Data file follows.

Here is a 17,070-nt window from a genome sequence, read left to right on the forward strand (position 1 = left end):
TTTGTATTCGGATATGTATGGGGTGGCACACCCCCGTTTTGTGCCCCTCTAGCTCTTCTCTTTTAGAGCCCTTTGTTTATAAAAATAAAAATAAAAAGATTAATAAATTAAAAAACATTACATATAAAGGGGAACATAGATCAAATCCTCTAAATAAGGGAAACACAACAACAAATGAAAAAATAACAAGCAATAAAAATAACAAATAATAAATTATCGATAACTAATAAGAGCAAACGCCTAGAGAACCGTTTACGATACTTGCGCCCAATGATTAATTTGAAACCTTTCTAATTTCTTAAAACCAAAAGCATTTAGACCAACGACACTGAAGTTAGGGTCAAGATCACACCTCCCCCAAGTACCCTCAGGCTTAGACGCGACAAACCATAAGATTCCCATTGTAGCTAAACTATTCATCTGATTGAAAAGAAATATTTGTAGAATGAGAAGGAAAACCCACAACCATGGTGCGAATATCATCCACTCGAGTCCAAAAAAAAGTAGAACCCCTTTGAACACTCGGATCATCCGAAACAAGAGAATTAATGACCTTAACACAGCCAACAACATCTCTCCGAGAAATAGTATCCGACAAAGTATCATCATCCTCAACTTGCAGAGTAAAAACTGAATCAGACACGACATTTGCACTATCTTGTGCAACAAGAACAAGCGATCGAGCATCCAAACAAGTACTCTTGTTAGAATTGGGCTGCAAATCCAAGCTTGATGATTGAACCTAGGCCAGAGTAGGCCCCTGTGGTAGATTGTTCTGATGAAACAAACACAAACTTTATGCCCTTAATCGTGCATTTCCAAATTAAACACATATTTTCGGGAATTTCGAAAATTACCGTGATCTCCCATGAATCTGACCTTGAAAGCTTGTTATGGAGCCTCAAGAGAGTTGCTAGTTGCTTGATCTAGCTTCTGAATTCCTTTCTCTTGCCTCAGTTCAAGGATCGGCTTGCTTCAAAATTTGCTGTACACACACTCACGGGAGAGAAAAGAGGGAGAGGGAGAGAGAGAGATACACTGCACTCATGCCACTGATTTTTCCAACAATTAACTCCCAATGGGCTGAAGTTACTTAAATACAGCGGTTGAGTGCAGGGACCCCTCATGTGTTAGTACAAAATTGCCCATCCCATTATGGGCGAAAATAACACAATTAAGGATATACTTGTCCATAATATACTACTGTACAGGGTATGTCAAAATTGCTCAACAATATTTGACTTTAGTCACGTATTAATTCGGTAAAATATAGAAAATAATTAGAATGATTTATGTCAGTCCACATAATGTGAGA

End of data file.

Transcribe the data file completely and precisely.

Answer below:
Here is a 17,070-nt window from a genome sequence, read left to right on the forward strand (position 1 = left end):
TTTGTATTCGGATATGTATGGGGTGGCACACCCCCGTTTTGTGCCCCTCTAGCTCTTCTCTTTTAGAGCCCTTTGTTTATAAAAATAAAAATAAAAAGATTAATAAATTAAAAAACATTACATATAAAGGGGAACATAGATCAAATCCTCTAAATAAGGGAAACACAACAACAAATGAAAAAATAACAAGCAATAAAAATAACAAATAATAAATTATCGATAACTAATAAGAGCAAACGCCTAGAGAACCGTTTACGATACTTGCGCCCAATGATTAATTTGAAACCTTTCTAATTTCTTAAAACCAAAAGCATTTAGACCAACGACACTGAAGTTAGGGTCAAGATCACACCTCCCCCAAGTACCCTCAGGCTTAGACGCGACAAACCATAAGATTCCCATTGTAGCTAAACTATTCATCTGATTGAAAAGAAATATTTGTAGAATGAGAAGGAAAACCCACAACCATGGTGCGAATATCATCCACTCGAGTCCAAAAAAAAGTAGAACCCCTTTGAACACTCGGATCATCCGAAACAAGAGAATTAATGACCTTAACACAGCCAACAACATCTCTCCGAGAAATAGTATCCGACAAAGTATCATCATCCTCAACTTGCAGAGTAAAAACTGAATCAGACACGACATTTGCACTATCTTGTGCAACAAGAACAAGCGATCGAGCATCCAAACAAGTACTCTTGTTAGAATTGGGCTGCAAATCCAAGCTTGATGATTGAACCTAGGCCAGAGTAGGCCCCTGTGGTAGATTGTTCTGATGAAACAAACACAAACTTTATGCCCTTAATCGTGCATTTCCAAATTAAACACATATTTTCGGGAATTTCGAAAATTACCGTGATCTCCCATGAATCTGACCTTGAAAGCTTGTTATGGAGCCTCAAGAGAGTTGCTAGTTGCTTGATCTAGCTTCTGAATTCCTTTCTCTTGCCTCAGTTCAAGGATCGGCTTGCTTCAAAATTTGCTGTACACACACTCACGGGAGAGAAAAGAGGGAGAGGGAGAGAGAGAGATACACTGCACTCATGCCACTGATTTTTCCAACAATTAACTCCCAATGGGCTGAAGTTACTTAAATACAGCGGTTGAGTGCAGGGACCCCTCATGTGTTAGTACAAAATTGCCCATCCCATTATGGGCGAAAATAACACAATTAAGGATATACTTGTCCATAATATACTACTGTACAGGGTATGTCAAAATTGCTCAACAATATTTGACTTTAGTCACGTATTAATTCGGTAAAATATAGAAAATAATTAGAATGATTTATGTCAGTCCACATAATGTGAGA